|Submission Date||Oct. 14, 2015|
|1.04 / 2.00||
Chemical Hygiene Officer, OARS Administrator
Environmental Health & Safety
|Performance Year||Baseline Year|
|Number of reportable workplace injuries and occupational disease cases||727||1,480|
|Full-time equivalent of employees||33,930||36,458|
|Start Date||End Date|
|Performance Year||Jan. 1, 2014||Dec. 31, 2014|
|Baseline Year||Jan. 1, 2005||Dec. 31, 2005|
Many of the health and safety initiatives at the UW have direct employee input. Departmental safety teams, the Department of Environmental Health and Safety (EH&S) and safety officers within the various UW facilities continuously seek out employee input and ideas for maintaining a safe and healthful workplace. A brief overview of the UW’s health and safety programs or initiatives with high employee participation includes the following:
• The UW formal Health and Safety Committee program encourages employees to be elected to one of the ten (10) committees representing UW Departments, facilities and campuses, called “Organizational Health and Safety Committees.” Elected employees make up at least half of the membership of each committee and attend monthly meetings with appointed management representatives to discuss safety and health concerns, review accident reports, provide ideas for establishing safety initiatives, and to receive information about current safety and health inspections or activities, new safety policies and regulations, and status of on-going safety initiatives or issues which can be pertinent to the departments the members represent. For the 2014-2015 term, there are a total of 174 UW staff as members of the Organizational committees, with 119 elected members and 55 appointed representatives.
• The University-Wide Health and Safety Committee consists of two representatives from each Organizational committee, union representatives (who may be from an Organizational committee), and representatives of other University organizations, such as the Faculty Senate. This committee also must have at least 50% of the members elected. The committee serves as a conduit for ideas and suggestions and health and safety information to flow up, down and across communication channels.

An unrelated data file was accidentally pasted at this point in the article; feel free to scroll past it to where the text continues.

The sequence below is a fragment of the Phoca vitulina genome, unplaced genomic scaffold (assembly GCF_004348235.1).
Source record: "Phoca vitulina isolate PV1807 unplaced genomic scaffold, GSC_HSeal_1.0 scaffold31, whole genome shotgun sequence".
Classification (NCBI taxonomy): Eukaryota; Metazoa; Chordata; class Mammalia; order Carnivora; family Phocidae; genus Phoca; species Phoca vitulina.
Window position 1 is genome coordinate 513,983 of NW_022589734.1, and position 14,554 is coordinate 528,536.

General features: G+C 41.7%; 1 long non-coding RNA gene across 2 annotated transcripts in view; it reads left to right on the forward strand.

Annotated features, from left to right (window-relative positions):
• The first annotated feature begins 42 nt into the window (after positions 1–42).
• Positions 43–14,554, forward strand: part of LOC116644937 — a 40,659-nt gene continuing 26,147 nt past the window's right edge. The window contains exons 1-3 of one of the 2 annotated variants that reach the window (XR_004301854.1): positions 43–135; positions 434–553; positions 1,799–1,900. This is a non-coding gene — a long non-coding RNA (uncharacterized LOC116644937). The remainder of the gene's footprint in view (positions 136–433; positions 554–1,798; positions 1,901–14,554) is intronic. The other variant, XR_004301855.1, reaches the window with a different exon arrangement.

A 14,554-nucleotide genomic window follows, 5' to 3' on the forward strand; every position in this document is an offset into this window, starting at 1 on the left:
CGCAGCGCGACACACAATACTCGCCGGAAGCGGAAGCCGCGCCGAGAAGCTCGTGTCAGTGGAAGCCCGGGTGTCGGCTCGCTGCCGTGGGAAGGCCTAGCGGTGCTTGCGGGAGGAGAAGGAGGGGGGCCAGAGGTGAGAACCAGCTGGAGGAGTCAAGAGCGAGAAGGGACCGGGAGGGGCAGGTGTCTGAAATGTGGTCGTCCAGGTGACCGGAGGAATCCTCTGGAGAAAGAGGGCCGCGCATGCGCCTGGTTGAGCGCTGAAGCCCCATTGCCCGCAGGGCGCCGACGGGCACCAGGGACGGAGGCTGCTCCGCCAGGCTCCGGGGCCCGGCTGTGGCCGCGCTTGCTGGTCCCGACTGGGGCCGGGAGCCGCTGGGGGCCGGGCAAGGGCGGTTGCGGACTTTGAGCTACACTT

• Many Departments, units or operations have Safety Teams, Safety Committees, and/or teams specific to a safety issue (such as patient lifting in the medical centers) consisting of management and employees representatives to work on specific safety and general safety concerns.
• Labor Unions. Representatives of labor unions, SEIU, WFSE, WSNA, and UAW serve on many of the 11 committees comprising UW’s formal Health and Safety Committee program. These representatives provide information, concerns and ideas for improving the safety of their membership.
• The UW maintains good relationships with regulatory agencies such as the State-Occupational Safety and Health Administration (administered by the Washington State Department of Labor & Industries, i.e. L&I), Department of Health (local and state), Department of Ecology (local and State), Department of Transportation, and others. On occasion, University of Washington operational staff have trained personnel from state departments as to work procedures and the safety measures available. Representatives from some of these agencies have also been actively involved in consulting on a number of safety and health concerns. UW employees are very much involved in providing information during these consultations. The most recent consultation was by L&I in 2014 on ergonomic issues for animal husbandry staff.
A single year rather than a three year average was chosen for the calculations due to there being some concern that not all needle stick incidents in the year 2012 were appropriately counted. Also, the method of calculating a three-year average is not described in the PA-12 directions – are rates calculated each year for three years and then averaged, or are basic numbers added and then the rate calculated from the totals – the method effects the results. The baseline year of 2005 was chosen since that was the first year that statistics were obtained using the present reporting method. Data are from OSHA Form 300A summaries provided to UW employees, U.S. Bureau of Labor Statistics, and Washington State Department of Labor and Industries each year. 2014 is the most recent year for complete and quality-checked data.
The information presented here is self-reported. While AASHE
staff review portions of all STARS reports and institutions are welcome to seek additional forms of review, the data in STARS reports are not verified by AASHE. If you believe any of this information is erroneous or inconsistent with credit criteria, please review the process for inquiring about the information reported by an institution and complete the Data Inquiry Form.
The information presented here is self-reported. While AASHE staff review portions of all STARS reports and institutions are welcome to seek additional forms of review, the data in STARS reports are not verified by AASHE. If you believe any of this information is erroneous or inconsistent with credit criteria, please review the process for inquiring about the information reported by an institution and complete the Data Inquiry Form.